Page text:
All told, the Times says Kogan handed over more than 50 million profiles to Cambridge Analytica, including information from app users' friends — who had never consented to forgoing their data. Around 30 million of those profiles contained enough information to build psychographic profiles, the newspaper says.
The firm said in its statement, "No data from GSR was used by Cambridge Analytica as part of the services it provided to the Donald Trump 2016 presidential campaign."
Facebook says it will take legal action if it finds something unlawful occurred.
DAVID GREENE, HOST:
All right. Facebook says it is conducting a comprehensive internal and external review now. This is after it suspended Cambridge Analytica, a data analysis firm used by the Trump campaign in the runup to the 2016 election. Facebook says the firm improperly obtained data from its users. But as NPR's Amy Held reports, questions are mounting about Facebook's role in the data collection and just how vulnerable Facebook users are.
AMY HELD, BYLINE: It began with what seemed like a benign app on Facebook, a personality predictor developed by U.K.-based psychology professor Aleksandr Kogan. But those who downloaded it gave away their personal information. Facebook says that was fine - too bad if users didn't read the fine print. But then Kogan passed along the data to Cambridge Analytica. Facebook says it learned Kogan lied to them in 2015, but was assured by all parties the data was deleted. Now the social media giant acknowledges it may not be all gone. Facebook says 270,000 people downloaded the app. But Christopher Wylie, Cambridge Analytica's one-time director of research, says when you count the friends of the app's users, the data grab was bigger, much bigger. He spoke to the U.K.'s Channel 4 News.
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CHRISTOPHER WYLIE: We were able to get upwards of 50 million-plus Facebook records in the span of a couple months.
HELD: To hear Wiley tell it, Cambridge Analytica used the data for what's called psychographic modeling and messaging - who are you, what are your fears and how can all that information be used to steer you?
(SOUNDBITE OF ARCHIVED RECORDING)
WYLIE: It allowed us to move into the hearts and minds of American voters in a way that had never been done before.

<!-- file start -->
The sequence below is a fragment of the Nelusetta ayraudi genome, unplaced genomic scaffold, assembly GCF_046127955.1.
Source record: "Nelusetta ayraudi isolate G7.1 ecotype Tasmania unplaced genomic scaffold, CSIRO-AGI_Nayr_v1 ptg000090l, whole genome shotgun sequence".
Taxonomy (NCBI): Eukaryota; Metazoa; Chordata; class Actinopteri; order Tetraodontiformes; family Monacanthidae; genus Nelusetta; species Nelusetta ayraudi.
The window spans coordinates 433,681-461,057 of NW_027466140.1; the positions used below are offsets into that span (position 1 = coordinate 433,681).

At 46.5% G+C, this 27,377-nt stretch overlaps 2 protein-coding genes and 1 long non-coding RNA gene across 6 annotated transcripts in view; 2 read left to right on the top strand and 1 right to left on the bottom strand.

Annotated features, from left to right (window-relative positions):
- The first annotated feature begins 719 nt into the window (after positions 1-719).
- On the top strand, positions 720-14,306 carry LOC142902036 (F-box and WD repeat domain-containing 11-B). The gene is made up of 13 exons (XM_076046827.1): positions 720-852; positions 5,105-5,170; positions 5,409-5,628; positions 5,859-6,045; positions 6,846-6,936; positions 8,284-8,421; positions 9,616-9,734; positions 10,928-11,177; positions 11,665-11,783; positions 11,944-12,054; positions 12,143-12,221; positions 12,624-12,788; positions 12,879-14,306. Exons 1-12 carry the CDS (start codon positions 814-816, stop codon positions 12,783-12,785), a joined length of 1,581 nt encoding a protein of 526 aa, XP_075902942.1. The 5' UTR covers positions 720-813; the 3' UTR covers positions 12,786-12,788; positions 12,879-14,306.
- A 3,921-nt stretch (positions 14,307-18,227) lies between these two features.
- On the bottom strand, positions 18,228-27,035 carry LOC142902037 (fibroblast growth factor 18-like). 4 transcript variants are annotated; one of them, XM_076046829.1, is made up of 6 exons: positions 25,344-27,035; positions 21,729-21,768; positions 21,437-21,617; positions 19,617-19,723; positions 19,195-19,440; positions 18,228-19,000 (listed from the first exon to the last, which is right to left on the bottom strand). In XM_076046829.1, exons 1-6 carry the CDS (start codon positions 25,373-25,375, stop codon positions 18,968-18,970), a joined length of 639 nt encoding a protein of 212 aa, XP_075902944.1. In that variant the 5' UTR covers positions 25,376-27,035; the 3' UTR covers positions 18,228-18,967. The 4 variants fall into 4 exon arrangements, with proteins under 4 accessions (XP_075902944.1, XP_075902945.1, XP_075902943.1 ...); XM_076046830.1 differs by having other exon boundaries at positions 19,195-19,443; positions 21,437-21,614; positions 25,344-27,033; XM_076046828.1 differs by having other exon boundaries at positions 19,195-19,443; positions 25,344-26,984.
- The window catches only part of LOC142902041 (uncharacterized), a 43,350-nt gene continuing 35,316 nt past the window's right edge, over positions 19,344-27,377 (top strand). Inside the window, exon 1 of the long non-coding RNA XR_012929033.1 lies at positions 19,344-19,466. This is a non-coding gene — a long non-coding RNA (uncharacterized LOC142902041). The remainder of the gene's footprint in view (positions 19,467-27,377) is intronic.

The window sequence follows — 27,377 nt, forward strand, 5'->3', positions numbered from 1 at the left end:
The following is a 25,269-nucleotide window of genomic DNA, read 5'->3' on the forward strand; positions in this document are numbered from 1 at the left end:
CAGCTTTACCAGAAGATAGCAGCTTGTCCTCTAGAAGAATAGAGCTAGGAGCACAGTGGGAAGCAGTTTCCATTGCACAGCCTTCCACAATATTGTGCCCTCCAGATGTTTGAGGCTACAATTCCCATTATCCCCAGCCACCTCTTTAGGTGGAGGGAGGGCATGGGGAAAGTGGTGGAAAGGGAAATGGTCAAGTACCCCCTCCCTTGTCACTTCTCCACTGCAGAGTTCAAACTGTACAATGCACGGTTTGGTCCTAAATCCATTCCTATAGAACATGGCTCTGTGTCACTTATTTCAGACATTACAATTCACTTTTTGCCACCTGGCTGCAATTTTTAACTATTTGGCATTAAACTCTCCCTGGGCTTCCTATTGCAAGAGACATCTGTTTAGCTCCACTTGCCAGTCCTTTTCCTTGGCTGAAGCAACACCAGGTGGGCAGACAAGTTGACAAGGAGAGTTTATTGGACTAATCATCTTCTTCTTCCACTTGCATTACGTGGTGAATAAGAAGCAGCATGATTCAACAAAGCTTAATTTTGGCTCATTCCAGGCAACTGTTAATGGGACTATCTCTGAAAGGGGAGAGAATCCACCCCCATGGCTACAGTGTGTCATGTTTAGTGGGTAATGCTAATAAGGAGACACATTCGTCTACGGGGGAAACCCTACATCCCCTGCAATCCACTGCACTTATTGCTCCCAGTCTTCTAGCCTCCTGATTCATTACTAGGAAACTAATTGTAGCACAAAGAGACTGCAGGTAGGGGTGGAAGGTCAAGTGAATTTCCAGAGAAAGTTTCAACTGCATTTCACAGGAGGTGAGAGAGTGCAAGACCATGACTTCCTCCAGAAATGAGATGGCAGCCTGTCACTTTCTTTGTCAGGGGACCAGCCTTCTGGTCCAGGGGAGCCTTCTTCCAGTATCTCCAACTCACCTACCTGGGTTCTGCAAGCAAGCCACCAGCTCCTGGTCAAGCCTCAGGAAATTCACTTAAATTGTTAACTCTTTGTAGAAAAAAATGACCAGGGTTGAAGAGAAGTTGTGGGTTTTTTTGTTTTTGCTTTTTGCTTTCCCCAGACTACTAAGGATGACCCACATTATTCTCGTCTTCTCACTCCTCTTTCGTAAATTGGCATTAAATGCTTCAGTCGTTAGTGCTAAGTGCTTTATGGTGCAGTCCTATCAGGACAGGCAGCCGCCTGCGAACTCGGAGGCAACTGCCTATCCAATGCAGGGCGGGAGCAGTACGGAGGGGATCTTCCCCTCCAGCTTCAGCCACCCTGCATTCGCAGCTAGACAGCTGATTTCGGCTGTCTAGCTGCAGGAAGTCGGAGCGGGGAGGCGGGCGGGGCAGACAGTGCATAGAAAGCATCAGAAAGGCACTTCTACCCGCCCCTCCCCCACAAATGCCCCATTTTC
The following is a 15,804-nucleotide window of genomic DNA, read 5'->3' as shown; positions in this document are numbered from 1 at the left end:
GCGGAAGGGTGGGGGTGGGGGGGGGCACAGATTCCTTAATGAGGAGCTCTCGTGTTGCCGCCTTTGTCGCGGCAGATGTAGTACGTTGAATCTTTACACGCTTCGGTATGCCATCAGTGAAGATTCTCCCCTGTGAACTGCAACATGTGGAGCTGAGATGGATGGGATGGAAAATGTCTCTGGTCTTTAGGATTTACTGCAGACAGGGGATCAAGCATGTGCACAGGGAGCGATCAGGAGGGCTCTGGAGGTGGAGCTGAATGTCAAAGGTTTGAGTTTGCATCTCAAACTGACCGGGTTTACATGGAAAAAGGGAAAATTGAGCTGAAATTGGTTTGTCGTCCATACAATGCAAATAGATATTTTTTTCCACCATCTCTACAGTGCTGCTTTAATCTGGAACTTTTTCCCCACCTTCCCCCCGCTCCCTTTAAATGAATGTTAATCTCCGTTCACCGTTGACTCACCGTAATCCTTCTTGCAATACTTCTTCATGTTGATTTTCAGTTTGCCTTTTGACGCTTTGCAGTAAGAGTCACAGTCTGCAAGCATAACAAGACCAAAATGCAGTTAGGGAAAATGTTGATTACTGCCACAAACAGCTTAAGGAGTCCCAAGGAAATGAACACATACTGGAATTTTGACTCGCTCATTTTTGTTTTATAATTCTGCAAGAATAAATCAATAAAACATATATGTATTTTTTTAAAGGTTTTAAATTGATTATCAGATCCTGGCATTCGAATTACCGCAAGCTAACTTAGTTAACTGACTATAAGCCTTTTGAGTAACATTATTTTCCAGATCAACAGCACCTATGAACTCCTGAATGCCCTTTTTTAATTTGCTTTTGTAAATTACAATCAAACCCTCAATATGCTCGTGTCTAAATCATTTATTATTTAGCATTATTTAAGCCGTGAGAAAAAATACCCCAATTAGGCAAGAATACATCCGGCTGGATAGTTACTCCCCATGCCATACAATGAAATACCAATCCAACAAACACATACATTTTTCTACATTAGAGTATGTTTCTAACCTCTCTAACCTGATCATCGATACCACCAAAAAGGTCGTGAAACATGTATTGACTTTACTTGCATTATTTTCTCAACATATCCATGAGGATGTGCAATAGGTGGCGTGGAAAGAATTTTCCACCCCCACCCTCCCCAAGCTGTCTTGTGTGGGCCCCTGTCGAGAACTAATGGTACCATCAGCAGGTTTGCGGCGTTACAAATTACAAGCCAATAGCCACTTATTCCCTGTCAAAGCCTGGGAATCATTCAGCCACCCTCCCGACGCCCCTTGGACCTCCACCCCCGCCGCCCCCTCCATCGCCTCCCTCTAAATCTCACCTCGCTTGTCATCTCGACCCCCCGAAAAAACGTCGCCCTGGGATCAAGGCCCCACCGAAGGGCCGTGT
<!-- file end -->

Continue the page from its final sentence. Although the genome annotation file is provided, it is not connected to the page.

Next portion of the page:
HELD: While he has left Cambridge Analytica and he too was suspended from Facebook, for its part, Cambridge Analytica said it deleted all of the data from the U.K. professor and denies using or holding any data from Facebook profiles. Nuala O'Connor, CEO of the Center for Democracy and Technology, an advocacy group, says even though corporations like Facebook need to do more to protect privacy, users should be mindful, too.
NUALA O'CONNOR: There is no certainty once you give out your information online that it won't be passed to a company or an individual that you really had no expectation would know about you, and that decisions are going to be made about you and what you see online that could really limit your worldview.
HELD: Cambridge Analytica says none of the data collected from the professor's company was used in its work for the Trump campaign. But on both sides of the Atlantic, governments are seeking answers from Facebook and Cambridge Analytica. Adam Schiff, ranking Democrat on the House Intelligence Committee who is looking into Russian interference in the election, told ABC's "This Week" he wants to know more.
(SOUNDBITE OF TV SHOW, "THIS WEEK")
ADAM SCHIFF: We need to find out what we can about the misappropriation of the privacy, the private information of tens of millions of Americans, that misappropriated information used by this digital arm of the Trump campaign to manipulate American voters.
HELD: The British Parliament says both Cambridge Analytica and Facebook have been deceptive and wants the CEOs of each to come testify. Amy Held, NPR News. Transcript provided by NPR, Copyright NPR.